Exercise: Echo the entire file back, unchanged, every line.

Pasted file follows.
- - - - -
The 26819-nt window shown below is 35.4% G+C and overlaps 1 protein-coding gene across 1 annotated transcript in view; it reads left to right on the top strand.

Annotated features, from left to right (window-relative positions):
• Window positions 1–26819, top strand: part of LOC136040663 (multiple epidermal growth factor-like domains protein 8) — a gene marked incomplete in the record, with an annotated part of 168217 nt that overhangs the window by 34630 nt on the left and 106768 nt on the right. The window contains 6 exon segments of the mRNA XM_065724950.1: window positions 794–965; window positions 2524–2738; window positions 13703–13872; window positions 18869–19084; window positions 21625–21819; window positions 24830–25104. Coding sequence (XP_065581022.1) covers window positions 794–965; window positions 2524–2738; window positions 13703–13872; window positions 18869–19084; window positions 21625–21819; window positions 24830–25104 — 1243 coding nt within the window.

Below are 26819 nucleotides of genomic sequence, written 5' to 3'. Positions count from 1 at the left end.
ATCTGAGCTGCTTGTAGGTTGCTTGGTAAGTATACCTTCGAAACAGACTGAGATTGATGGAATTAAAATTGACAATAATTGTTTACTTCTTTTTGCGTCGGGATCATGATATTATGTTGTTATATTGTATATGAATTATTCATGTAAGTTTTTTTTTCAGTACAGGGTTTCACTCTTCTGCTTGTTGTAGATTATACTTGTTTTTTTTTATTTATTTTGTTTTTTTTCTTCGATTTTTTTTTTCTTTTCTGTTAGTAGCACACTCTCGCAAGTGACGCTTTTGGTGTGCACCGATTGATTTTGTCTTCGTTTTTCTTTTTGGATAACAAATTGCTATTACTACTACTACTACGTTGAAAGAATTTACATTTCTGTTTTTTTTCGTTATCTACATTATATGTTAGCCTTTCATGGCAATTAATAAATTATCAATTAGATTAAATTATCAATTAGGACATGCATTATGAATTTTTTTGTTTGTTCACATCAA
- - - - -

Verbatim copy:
The 26819-nt window shown below is 35.4% G+C and overlaps 1 protein-coding gene across 1 annotated transcript in view; it reads left to right on the top strand.

Annotated features, from left to right (window-relative positions):
• Window positions 1–26819, top strand: part of LOC136040663 (multiple epidermal growth factor-like domains protein 8) — a gene marked incomplete in the record, with an annotated part of 168217 nt that overhangs the window by 34630 nt on the left and 106768 nt on the right. The window contains 6 exon segments of the mRNA XM_065724950.1: window positions 794–965; window positions 2524–2738; window positions 13703–13872; window positions 18869–19084; window positions 21625–21819; window positions 24830–25104. Coding sequence (XP_065581022.1) covers window positions 794–965; window positions 2524–2738; window positions 13703–13872; window positions 18869–19084; window positions 21625–21819; window positions 24830–25104 — 1243 coding nt within the window.

Below are 26819 nucleotides of genomic sequence, written 5' to 3'. Positions count from 1 at the left end.
ATCTGAGCTGCTTGTAGGTTGCTTGGTAAGTATACCTTCGAAACAGACTGAGATTGATGGAATTAAAATTGACAATAATTGTTTACTTCTTTTTGCGTCGGGATCATGATATTATGTTGTTATATTGTATATGAATTATTCATGTAAGTTTTTTTTTCAGTACAGGGTTTCACTCTTCTGCTTGTTGTAGATTATACTTGTTTTTTTTTATTTATTTTGTTTTTTTTCTTCGATTTTTTTTTTCTTTTCTGTTAGTAGCACACTCTCGCAAGTGACGCTTTTGGTGTGCACCGATTGATTTTGTCTTCGTTTTTCTTTTTGGATAACAAATTGCTATTACTACTACTACTACGTTGAAAGAATTTACATTTCTGTTTTTTTTCGTTATCTACATTATATGTTAGCCTTTCATGGCAATTAATAAATTATCAATTAGATTAAATTATCAATTAGGACATGCATTATGAATTTTTTTGTTTGTTCACATCAA